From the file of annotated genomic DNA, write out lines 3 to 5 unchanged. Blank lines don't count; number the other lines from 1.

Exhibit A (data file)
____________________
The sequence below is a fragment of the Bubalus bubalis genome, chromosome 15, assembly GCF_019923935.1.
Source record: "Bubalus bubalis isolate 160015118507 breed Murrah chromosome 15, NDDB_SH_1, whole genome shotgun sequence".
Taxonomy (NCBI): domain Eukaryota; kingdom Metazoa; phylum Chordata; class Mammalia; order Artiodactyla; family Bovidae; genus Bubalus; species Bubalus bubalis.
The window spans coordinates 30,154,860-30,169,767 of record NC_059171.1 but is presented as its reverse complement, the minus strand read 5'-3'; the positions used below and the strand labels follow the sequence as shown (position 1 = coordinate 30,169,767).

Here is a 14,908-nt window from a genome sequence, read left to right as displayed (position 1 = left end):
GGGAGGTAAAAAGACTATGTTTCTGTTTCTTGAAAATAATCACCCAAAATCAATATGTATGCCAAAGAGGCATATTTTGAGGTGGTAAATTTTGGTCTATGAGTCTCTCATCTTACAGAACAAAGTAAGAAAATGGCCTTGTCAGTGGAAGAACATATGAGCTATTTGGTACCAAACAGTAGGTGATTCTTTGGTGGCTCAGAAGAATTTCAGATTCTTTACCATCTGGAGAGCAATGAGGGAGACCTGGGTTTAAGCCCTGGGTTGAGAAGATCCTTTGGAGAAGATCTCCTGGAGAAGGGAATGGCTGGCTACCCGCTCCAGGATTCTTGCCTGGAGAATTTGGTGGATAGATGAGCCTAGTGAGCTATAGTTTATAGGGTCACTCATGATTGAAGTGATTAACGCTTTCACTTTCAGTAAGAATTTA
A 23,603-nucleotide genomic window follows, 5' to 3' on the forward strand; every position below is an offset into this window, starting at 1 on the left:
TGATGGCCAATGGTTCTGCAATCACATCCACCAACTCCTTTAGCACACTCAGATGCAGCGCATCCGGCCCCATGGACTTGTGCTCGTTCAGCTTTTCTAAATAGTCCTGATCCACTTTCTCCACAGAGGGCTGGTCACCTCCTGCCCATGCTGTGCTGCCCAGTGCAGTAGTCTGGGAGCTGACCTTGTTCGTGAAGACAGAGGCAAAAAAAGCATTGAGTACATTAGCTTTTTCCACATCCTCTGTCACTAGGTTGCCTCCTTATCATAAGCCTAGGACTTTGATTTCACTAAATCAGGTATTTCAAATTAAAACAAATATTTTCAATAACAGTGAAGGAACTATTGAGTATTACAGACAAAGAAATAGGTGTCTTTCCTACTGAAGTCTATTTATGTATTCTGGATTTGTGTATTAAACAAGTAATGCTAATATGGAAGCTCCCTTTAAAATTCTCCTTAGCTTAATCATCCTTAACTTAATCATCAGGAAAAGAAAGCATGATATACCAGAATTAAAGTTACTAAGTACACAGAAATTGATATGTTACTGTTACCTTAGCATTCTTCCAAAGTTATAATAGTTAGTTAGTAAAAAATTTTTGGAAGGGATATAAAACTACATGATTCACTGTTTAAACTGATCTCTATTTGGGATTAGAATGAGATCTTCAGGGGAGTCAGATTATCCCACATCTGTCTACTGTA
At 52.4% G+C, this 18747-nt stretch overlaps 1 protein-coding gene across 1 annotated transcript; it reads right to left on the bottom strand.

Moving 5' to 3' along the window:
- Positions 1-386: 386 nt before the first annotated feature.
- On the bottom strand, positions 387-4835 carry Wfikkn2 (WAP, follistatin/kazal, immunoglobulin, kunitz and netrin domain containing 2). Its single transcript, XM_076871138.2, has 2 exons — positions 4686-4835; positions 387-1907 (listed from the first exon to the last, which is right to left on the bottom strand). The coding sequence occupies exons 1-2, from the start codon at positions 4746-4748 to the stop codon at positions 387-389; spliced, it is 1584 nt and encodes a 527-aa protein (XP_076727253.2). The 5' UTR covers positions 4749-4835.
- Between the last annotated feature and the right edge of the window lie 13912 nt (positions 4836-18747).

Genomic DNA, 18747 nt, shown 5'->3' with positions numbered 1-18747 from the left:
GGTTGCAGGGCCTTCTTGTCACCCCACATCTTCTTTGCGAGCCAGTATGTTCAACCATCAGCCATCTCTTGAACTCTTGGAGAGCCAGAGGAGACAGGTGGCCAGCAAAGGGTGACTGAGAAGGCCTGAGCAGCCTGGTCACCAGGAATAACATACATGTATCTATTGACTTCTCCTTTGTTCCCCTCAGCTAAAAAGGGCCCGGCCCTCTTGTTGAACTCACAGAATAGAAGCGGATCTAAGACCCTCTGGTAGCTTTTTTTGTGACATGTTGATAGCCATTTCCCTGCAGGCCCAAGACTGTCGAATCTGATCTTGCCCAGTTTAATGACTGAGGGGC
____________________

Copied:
Taxonomy (NCBI): domain Eukaryota; kingdom Metazoa; phylum Chordata; class Mammalia; order Artiodactyla; family Bovidae; genus Bubalus; species Bubalus bubalis.
The window spans coordinates 30,154,860-30,169,767 of record NC_059171.1 but is presented as its reverse complement, the minus strand read 5'-3'; the positions used below and the strand labels follow the sequence as shown (position 1 = coordinate 30,169,767).

Here is a 14,908-nt window from a genome sequence, read left to right as displayed (position 1 = left end):